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David Krapf, Editor In Chief

Editor's Watch


Business is good. New boats are being built in impressive numbers, and most vessel operators are making money. So what will spoil this unprecedented run? Another offshore bust, overbuilding? How about companies forced to idle big chunks of their fleets   Continued »

Kevin Horn is a senior manager with GEC Inc.,
    Delaplane, Va.

Walk on the river at the Corps planning conference


San Antonio SSRq s Riverwalk had humble beginnings as a 1930s-era Army Corps of Engineers flood control project. Since then, the Riverwalk has been developed as a scenic tourist attraction, and it provided a suitable backdrop for the Corps   Continued »

Tim Akpinar is a Little Neck, N.Y.-based maritime
    attorney and former marine engineer. He can be reached at
    718-224-9824 or

An engineer's worst nightmare


In May, U.S. attorneys in the Southern District of Florida charged Norwegian Cruise Line Ltd. with grossly negligent operation of the S.S. Norway . This came about five years after a boiler explosion aboard the ship killed eight crewmembers and   Continued »


Louisiana targeting marine training


Louisiana is making a concerted effort to recruit high school students and others into the maritime industry and other trade industries that operate in the state. The state’s new governor, Bobby Jindal, has made stemming the outflow of Louisiana workers   Continued »


Insuring your crew - Part II


In the 20th century, our more litigious society demanded protection for crews and vessel owners against negligence claims filed by injured crewmembers. “The Merchant Seaman SSRq s Act of 1920,” or as we in the workboat world call it, the   Continued »


other vessel projects hit snags


Acceptance of the first National Security Cutter, the largest ship ever commissioned by the Coast Guard, follows two troubled Deepwater vessel projects. The Department of Justice and the Department of Homeland Security’s Office of the Inspector General are investigating Integrated   Continued »




Shippers, tug-and-barge operators and others are losing patience with the antiquated lock-and-dam system on the Upper Ohio and Monongahela rivers. “This is a very serious problem,” said Port of Pittsburgh Commission executive director Jim McCarville. “The locks are very old   Continued »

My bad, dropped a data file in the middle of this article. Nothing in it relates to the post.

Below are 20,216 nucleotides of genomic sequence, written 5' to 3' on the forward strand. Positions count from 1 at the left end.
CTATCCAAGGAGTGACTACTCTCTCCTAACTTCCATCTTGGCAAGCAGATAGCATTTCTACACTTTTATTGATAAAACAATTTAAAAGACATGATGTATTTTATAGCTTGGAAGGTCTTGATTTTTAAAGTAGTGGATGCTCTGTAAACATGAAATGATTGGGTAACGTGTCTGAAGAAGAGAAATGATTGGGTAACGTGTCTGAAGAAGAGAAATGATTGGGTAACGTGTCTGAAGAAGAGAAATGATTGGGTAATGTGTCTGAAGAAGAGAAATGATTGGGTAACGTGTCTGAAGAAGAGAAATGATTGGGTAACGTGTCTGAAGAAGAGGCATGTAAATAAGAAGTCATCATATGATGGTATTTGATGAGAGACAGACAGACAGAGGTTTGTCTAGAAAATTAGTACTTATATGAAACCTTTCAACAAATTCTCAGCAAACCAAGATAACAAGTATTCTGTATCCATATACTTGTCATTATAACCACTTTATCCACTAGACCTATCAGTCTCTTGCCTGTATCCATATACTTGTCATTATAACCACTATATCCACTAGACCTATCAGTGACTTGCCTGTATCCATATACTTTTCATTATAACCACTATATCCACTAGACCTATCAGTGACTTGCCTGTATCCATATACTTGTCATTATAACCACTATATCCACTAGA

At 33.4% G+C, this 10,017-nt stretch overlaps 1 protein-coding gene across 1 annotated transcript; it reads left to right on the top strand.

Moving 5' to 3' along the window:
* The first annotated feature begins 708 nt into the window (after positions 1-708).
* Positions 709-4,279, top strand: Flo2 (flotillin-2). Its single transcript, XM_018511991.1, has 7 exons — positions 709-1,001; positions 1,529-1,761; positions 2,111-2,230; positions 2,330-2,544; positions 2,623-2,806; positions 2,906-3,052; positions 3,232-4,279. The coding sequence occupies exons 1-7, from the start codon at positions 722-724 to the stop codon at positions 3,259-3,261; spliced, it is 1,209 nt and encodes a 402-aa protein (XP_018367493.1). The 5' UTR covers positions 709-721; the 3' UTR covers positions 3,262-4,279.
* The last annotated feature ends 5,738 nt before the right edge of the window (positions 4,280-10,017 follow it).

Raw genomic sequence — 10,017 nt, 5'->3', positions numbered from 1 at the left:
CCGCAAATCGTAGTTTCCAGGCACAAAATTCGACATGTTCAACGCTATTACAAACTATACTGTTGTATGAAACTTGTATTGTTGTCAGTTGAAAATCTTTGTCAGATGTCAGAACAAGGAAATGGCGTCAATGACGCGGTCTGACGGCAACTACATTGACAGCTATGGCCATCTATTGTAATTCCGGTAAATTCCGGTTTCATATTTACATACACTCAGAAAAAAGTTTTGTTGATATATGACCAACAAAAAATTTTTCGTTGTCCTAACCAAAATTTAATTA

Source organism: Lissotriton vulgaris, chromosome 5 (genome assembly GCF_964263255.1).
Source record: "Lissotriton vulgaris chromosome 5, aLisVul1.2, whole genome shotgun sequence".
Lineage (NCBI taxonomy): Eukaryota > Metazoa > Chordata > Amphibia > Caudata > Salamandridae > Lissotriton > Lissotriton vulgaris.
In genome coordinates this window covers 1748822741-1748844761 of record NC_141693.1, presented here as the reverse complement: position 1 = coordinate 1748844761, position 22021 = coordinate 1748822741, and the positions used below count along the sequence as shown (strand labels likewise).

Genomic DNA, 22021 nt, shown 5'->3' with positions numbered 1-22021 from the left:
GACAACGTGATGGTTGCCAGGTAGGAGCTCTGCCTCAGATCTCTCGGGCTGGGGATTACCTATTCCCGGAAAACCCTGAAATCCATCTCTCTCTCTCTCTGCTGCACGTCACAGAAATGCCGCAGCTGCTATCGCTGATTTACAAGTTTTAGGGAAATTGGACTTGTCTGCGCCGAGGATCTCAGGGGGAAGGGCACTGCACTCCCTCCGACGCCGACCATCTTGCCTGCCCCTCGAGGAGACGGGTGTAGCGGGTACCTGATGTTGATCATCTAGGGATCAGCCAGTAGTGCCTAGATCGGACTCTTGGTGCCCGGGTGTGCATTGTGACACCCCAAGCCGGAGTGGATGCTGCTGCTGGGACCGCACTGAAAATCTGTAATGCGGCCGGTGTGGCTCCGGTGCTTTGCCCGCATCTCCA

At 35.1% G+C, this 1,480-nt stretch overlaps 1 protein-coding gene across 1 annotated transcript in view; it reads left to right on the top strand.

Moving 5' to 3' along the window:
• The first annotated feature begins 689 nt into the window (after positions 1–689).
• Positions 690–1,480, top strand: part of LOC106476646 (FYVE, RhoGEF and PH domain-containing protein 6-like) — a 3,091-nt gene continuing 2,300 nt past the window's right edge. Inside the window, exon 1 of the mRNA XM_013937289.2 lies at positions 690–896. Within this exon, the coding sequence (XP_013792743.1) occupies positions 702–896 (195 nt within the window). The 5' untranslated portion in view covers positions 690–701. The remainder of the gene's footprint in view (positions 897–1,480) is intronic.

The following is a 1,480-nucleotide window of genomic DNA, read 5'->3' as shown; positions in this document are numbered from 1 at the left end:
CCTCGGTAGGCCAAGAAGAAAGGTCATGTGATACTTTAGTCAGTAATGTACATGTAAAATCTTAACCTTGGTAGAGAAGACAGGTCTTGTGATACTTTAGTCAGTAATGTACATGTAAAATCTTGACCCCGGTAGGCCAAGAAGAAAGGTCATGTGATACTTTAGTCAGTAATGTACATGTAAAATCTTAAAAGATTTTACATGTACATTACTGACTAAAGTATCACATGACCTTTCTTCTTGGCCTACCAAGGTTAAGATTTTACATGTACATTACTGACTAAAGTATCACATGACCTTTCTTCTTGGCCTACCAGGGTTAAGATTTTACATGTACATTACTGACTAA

Most barges on the Upper Ohio River haul coal from the

Coal Fired


To Pittsburgh residents, the spot where the Monongahela and Allegheny rivers meet to form the Ohio River is the “Golden Triangle.” This is the crossroads of some of the nation’s heaviest industry and home to some of the inland waterways’   Continued »


July 2008 - WorkBoat Looks Back


SBlt The 55' × 17' Sumter was christened last month in New Orleans. The Sumter is reportedly the first aluminum tug built in the U.S. and the first aluminum vessel to be certified by the American Bureau of Shipping .   Continued »


July 2008 - WorkBoat Looks Back(2)


SBlt On June 29, the Department of Commerce held a meeting to lay out plans for the allocation of steel to boatbuilders. The building and outfitting of new barges has been hampered for over a year by the supply of   Continued »

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Maritime bills in limbo
Congress will get one more chance to pass maritime bills next month, but will they perform? Author: Pamela Glass
October 23, 2014
Women in the industry stand out in many ways
If you are a woman in the maritime industry the good news is that you stand out. And the bad news? It’s that you stand out. Author: David Krapf
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Appellate court dismisses claims against employment agencies
Recently, the U.S. 11th Circuit Court of Appeals upheld a trial court’s dismissal of a wage claim brought by employees who used the services of a Mobile, Ala.-based employment agency. Author: Sound Off
October 21, 2014
Shipyards and mathematics — part 2
Teaching shipyard recruits basic math through motivation. Author: Ken Hocke
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